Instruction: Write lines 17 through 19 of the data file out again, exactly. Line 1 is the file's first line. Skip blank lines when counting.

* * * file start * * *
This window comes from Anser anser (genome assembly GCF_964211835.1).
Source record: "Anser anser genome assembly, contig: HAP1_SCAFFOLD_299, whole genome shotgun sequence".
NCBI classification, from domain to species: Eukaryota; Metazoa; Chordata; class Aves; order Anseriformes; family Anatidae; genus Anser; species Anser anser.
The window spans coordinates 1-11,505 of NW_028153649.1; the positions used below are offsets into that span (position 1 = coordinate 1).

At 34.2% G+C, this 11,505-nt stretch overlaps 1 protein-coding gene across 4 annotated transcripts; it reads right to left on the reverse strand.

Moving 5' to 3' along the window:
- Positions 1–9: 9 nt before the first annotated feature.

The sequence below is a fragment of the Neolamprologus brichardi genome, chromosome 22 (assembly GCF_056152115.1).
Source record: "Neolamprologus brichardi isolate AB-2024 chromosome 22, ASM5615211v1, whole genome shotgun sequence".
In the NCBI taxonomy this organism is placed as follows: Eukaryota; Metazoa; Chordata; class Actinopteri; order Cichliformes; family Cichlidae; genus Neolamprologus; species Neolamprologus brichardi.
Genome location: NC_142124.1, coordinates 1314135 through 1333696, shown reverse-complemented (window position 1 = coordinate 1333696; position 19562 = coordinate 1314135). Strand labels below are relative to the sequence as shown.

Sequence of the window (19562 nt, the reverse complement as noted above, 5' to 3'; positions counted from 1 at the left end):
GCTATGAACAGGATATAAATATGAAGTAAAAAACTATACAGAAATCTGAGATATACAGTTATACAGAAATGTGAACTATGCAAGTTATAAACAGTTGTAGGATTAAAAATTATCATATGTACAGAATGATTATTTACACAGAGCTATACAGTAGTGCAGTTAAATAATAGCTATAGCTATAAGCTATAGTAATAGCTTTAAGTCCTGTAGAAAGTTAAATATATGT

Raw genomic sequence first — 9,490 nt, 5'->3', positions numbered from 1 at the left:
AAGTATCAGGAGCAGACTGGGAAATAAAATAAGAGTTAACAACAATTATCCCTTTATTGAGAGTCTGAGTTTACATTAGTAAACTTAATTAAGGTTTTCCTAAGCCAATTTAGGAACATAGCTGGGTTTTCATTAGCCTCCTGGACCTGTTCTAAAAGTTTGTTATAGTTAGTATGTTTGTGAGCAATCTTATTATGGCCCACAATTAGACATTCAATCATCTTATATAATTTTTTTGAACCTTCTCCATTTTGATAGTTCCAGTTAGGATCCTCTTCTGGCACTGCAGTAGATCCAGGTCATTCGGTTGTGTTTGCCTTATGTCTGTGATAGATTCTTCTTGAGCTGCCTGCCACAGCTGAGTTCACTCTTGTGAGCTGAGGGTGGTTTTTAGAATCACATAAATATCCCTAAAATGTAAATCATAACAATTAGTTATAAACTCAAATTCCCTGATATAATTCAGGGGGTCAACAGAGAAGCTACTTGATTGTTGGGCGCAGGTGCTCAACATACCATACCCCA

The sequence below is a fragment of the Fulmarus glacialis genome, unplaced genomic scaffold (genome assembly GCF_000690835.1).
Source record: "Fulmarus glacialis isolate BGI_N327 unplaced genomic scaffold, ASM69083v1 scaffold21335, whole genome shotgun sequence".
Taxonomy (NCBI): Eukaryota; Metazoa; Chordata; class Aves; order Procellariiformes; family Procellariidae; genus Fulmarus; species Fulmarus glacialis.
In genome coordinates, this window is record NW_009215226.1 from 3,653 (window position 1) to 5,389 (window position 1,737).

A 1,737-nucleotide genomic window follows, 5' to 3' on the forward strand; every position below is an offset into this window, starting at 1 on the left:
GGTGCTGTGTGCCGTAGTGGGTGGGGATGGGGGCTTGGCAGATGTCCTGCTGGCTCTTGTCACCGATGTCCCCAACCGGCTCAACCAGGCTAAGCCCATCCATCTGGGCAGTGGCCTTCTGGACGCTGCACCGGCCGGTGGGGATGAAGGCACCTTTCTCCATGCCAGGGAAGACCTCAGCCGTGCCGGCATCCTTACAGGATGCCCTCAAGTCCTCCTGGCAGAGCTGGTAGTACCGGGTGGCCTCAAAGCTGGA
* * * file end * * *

Source record: "Fulmarus glacialis isolate BGI_N327 unplaced genomic scaffold, ASM69083v1 scaffold21335, whole genome shotgun sequence".
Taxonomy (NCBI): Eukaryota; Metazoa; Chordata; class Aves; order Procellariiformes; family Procellariidae; genus Fulmarus; species Fulmarus glacialis.
In genome coordinates, this window is record NW_009215226.1 from 3,653 (window position 1) to 5,389 (window position 1,737).